2010-09-25 / News

Union Township Trustees purchase church

By Scott Rawdon

Union Township Trustees purchased the former Licking Baptist Church on Beaver Run Road for $310,000 at a Sept. 3 sheriff’s sale. Beacon photo by Charles Prince. Union Township Trustees purchased the former Licking Baptist Church on Beaver Run Road for $310,000 at a Sept. 3 sheriff’s sale. Beacon photo by Charles Prince. HEBRON – Citing a need to centralize offices and operations, Union Township Trustees purchased the former Licking Baptist Church and its 7.1-acre lot at 1380 Beaver Run Rd. for $310,000 during a Licking County Sheriff’s auction Sept. 3.

The property’s appraised value was $320,000 and the township was the sole bidder against the Baptist Foundation, that held the mortgage. The church itself is a single story on a concrete slag covering 6,800 square feet. The property includes a covered 36 by 60 feet picnic shelter with a concrete floor and electrical service, a roughly 1.5 acre gravel parking lot, plus an overgrown basketball court and a baseball/ softball field at the rear of the property. The property backs up to four homes.

“The sale was on again, off again,” said Trustee Rick Black, who was the bidder during the auction. Trustees were aware the church property went into foreclosure early this summer and discussed its purchase during executive sessions, which legally exclude the public and media.

Black said the property is near the township’s center and perfect for centralizing the township offices and the police department, which are now several miles apart.

Trustee President John Slater said consolidating the township’s operations would help the township maintain records more accurately. “The opportunity fell into our laps,” he said. Slater said trustees moved to become bidders on the property following an executive session Aug. 30.

Black said there is a “possibility” the township may build a satellite fire station on the property, which would significantly improve response time to areas of the township like Blacks Road. He’s not sure if the building’s capable of housing a community center, but time will tell.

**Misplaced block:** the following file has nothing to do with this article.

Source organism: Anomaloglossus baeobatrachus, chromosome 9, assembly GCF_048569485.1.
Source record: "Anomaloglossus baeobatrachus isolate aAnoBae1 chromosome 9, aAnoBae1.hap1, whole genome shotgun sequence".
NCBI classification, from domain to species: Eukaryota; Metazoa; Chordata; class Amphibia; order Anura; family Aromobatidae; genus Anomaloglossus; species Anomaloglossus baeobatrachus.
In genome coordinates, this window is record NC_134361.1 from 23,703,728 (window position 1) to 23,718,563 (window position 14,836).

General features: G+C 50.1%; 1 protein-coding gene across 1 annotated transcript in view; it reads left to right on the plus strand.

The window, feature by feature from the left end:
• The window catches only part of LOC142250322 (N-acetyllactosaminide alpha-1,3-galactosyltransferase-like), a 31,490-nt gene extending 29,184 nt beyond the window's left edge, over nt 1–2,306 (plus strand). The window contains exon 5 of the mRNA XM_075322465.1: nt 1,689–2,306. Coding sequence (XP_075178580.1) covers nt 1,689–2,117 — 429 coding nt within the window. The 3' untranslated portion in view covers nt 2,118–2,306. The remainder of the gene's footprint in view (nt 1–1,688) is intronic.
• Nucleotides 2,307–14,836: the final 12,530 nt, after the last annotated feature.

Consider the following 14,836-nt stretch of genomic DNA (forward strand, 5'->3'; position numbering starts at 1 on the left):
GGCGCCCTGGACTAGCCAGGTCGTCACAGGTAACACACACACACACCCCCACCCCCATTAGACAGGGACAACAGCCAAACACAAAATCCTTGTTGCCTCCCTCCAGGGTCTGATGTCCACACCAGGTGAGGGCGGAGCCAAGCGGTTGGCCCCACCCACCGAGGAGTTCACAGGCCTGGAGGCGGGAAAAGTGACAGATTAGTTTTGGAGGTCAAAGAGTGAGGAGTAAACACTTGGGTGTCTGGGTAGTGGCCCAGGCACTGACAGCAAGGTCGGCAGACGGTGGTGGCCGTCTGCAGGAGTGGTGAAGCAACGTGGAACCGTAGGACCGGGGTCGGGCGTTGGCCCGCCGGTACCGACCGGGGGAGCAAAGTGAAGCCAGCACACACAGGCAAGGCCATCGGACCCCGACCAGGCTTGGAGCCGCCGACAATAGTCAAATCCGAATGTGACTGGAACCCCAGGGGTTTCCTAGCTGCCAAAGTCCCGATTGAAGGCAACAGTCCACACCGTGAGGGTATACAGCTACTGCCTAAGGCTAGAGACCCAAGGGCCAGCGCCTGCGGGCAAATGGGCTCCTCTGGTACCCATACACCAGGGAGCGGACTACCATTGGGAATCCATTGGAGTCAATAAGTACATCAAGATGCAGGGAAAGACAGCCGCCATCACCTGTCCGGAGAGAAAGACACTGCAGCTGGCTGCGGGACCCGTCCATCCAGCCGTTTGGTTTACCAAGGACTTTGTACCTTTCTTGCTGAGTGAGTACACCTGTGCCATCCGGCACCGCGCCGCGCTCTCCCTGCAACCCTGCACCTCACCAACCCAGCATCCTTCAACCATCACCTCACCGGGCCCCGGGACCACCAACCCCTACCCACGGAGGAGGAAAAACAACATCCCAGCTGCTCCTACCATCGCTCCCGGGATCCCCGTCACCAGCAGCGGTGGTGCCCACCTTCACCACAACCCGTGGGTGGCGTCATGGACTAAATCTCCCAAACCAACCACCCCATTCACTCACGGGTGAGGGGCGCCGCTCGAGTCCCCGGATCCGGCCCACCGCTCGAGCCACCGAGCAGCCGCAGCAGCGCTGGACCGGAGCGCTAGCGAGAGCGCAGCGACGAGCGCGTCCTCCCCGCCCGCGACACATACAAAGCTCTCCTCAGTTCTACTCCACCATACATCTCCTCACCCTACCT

In other township news:

• Resident Chuck Boyer attended Monday night’s meeting to ask trustees what more they can do to curb loud music coming from the Mill Dam Corner Grille at the US 40 and Mill Dam Road intersection. “We’re struggling with it because they don’t want to quit,” said Boyer, who lives near the bar.

Licking Township Police Captain Paula Greene said the bar was served with violations in the past. It was asked to enclose its outdoor beer garden area, which includes a stage, to dampen music and to provide safer parking for patrons. Currently, some patrons park across Mill Dam Road. She said the club’s liquor license is up for renewal in February, and the township could take the issue to the liquor board if the noise and parking problems persist. “I’m not trying to shut them down by any means,” said Greene, but she believes the business hasn’t been a good neighbor.

“You call them and they ignore you,” said Boyer. He said he’s ready to put his house up for sale, but questioned who would buy it with all the noise. Boyer said he understood the music was supposed to shut down at 11 p.m., but it sometimes plays longer. “They keep saying they will, but they don’t,” he said.

Slater reiterated that the township doesn’t want to shut down the bar, but the business needs to make some changes for the safety of its customers. “We feel your frustration,” Slater told Boyer.

Mill Dam Corner Grille management could not be reached for comment.

• Resident Bill Gulick asked the trustees if they would lend township support for the Lakewood School District’s upcoming 9.9 mills levy, which will be on the November ballot.

Slater said trustees can endorse the levy personally, but he didn’t agree with using the office, such as issuing a statement that the township government approves of the levy, to show support for Lakewood or any other levy. “Certainly, individually, we can say whatever we want,” he said.

Black pointed out that Union Township also includes parts of the Granville and Southwest Licking school districts. He said he supports the levy personally. Slater said passing the levy is “good for everyone” as a strong community is based on a strong school district.

• Trustees reviewed information about a proposed widening and realignment of Thornwood Drive from just north of Beaver Run Road to its River Road intersection in Newark. According to ODOT District 5, there were 72 accidents on Thornwood Drive between 2002 and 2004. Proposed improvements include expanding lanes to 12 feet wide each direction with 10 feet graded shoulders, turn lanes, and culverts extended away from the pavement.

ODOT District 5 spokeswoman Kate Stickle said currently there is no timeline for the project, which will cost roughly $12.1 million and can be constructed in phases. The cities of Newark and Heath, the Licking County Area Transportation Study, and the port authority are searching for funding.

A public meeting was held Sept. 16 to complete the environmental document, said Stickle.

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